Animal drawings collected by Felix Platter (1536-1614)

Great collection of drawings by Felix Platter (1536-1614)  – via my colleague Florike Egmond, author of the article ‘A collection within a collection: Rediscovered animal drawings from the collections of Conrad Gessner and Felix Platter’, Journal of the History of Collections  (first published online April 19, 2012)

Link: Animal drawings collected by Felix Platter – Part 1

Link: Animal drawings collected by Felix Platter – Part 2

From the University of Amsterdam Library web:

The so-called Gessner Albums, kept at the Special Collections Department of the University of Amsterdam, are part of the library of the Amsterdam Remonstrant Church. Several of the 369 watercolours in these two albums were used as examples for the prints in Historiae animalium (1551–1558), the famous book by the Swiss physician and naturalist Conrad Gessner. The watercolours draw attention for their realism and beauty. They were collected and mounted in two albums by the anatomist and biologist Felix Platter (1536–1614), a student and friend of Gessner. One of the albums is filled with fish, shellfish, crabs and other creatures of the sea. The other contains drawings of mammals – varying from dogs, sheep and deer to panthers, tigers and camels – and insects, reptiles and amphibians. The drawings were made by several artists, mostly anonymous.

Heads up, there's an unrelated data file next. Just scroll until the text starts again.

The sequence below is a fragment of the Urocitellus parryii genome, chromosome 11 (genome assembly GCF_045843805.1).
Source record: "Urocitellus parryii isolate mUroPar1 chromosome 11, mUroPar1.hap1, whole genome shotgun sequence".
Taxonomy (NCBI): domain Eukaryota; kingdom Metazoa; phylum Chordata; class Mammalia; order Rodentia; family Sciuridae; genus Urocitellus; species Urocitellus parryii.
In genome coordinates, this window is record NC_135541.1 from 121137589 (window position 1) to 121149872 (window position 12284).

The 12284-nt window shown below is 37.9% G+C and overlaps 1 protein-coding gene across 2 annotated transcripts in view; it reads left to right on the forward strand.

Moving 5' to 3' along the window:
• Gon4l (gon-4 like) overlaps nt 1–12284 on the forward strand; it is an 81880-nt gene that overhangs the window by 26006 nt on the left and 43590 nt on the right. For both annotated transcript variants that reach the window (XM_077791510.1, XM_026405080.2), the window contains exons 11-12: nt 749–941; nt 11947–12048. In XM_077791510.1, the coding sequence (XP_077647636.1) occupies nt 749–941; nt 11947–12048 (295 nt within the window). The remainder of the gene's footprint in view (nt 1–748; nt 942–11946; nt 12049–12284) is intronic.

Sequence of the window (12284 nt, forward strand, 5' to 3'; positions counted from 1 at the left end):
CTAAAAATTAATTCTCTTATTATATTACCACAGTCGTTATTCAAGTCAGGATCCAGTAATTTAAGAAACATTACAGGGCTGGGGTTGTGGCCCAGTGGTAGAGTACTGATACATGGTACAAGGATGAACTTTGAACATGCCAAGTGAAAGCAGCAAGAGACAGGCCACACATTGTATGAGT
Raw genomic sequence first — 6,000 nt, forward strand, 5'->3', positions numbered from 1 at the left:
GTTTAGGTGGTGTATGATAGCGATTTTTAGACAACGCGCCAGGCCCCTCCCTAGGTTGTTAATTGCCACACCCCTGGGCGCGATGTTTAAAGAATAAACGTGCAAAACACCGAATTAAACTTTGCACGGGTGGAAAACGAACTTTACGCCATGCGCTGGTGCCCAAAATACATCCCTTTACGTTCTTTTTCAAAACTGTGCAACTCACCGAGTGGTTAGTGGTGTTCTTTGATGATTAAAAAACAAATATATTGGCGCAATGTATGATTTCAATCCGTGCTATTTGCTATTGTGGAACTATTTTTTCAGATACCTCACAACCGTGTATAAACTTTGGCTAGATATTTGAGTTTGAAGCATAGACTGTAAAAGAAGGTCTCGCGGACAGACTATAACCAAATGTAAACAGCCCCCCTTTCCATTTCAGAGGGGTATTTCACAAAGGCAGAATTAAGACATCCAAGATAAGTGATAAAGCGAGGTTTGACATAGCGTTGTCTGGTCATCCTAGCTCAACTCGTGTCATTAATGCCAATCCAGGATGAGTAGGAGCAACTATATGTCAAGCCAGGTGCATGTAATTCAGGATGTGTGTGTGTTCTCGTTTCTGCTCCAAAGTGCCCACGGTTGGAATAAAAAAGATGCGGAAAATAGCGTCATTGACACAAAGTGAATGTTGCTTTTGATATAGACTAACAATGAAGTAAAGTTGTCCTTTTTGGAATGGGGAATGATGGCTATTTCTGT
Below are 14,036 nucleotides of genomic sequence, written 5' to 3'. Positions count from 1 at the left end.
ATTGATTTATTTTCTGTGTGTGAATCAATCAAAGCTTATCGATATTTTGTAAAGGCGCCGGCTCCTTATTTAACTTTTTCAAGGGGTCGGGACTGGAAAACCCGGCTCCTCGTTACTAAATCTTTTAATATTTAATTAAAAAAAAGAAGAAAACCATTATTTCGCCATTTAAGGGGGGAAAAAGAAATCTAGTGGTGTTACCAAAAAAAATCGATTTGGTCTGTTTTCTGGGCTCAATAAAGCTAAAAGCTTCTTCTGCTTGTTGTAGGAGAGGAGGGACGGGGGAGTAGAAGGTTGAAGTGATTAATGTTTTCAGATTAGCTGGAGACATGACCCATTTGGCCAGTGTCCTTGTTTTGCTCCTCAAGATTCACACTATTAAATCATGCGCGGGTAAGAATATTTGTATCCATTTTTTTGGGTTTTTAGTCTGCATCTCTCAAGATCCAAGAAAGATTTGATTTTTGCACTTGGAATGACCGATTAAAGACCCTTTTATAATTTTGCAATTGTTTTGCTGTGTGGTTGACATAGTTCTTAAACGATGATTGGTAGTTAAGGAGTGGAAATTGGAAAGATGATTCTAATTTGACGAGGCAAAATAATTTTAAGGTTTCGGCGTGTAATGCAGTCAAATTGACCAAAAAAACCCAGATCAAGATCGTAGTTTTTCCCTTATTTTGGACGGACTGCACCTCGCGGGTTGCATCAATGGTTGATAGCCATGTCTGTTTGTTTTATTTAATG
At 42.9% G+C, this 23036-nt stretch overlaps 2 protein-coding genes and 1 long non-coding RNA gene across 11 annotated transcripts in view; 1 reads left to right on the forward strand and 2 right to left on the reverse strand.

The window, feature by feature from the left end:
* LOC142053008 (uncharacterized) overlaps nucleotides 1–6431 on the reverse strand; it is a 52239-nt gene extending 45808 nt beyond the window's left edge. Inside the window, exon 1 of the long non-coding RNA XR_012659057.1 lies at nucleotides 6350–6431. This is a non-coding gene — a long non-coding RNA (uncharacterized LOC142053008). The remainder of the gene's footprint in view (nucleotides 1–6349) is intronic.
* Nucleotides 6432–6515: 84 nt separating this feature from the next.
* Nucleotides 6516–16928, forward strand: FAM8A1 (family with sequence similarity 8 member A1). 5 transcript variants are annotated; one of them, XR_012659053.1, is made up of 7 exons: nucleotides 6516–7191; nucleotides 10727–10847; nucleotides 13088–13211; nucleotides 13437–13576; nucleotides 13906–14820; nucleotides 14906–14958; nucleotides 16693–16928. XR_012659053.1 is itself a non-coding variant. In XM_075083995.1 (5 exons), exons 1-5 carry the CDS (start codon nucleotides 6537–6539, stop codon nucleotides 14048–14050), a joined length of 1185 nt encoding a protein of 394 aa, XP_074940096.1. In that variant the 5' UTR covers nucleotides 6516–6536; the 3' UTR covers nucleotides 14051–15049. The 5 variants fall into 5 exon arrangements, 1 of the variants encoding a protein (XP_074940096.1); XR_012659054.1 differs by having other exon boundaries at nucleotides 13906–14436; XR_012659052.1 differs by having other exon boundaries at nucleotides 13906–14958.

Conrad Gessner (1516–1565) is considered one of the founders of zoology. With his Historiae animalium in four parts he tried to unite all the available knowledge on animals. The illustrations formed an essential part of his books; 812 of the more than 3000 pages were filled with woodcuts of all kinds of animals, for instance the woodcut of a rhinoceros by Albrecht Dürer. This popular book was reprinted several times.

About Jose Ramon Marcaida

I’m a historian of science interested in the history of early modern Iberian science and its connection with Renaissance and Baroque visual culture. More generally, I’m interested in the relation between texts, images and things across the Humanities.
This entry was posted in Animals, History of science, Visual culture and tagged , , , . Bookmark the permalink.

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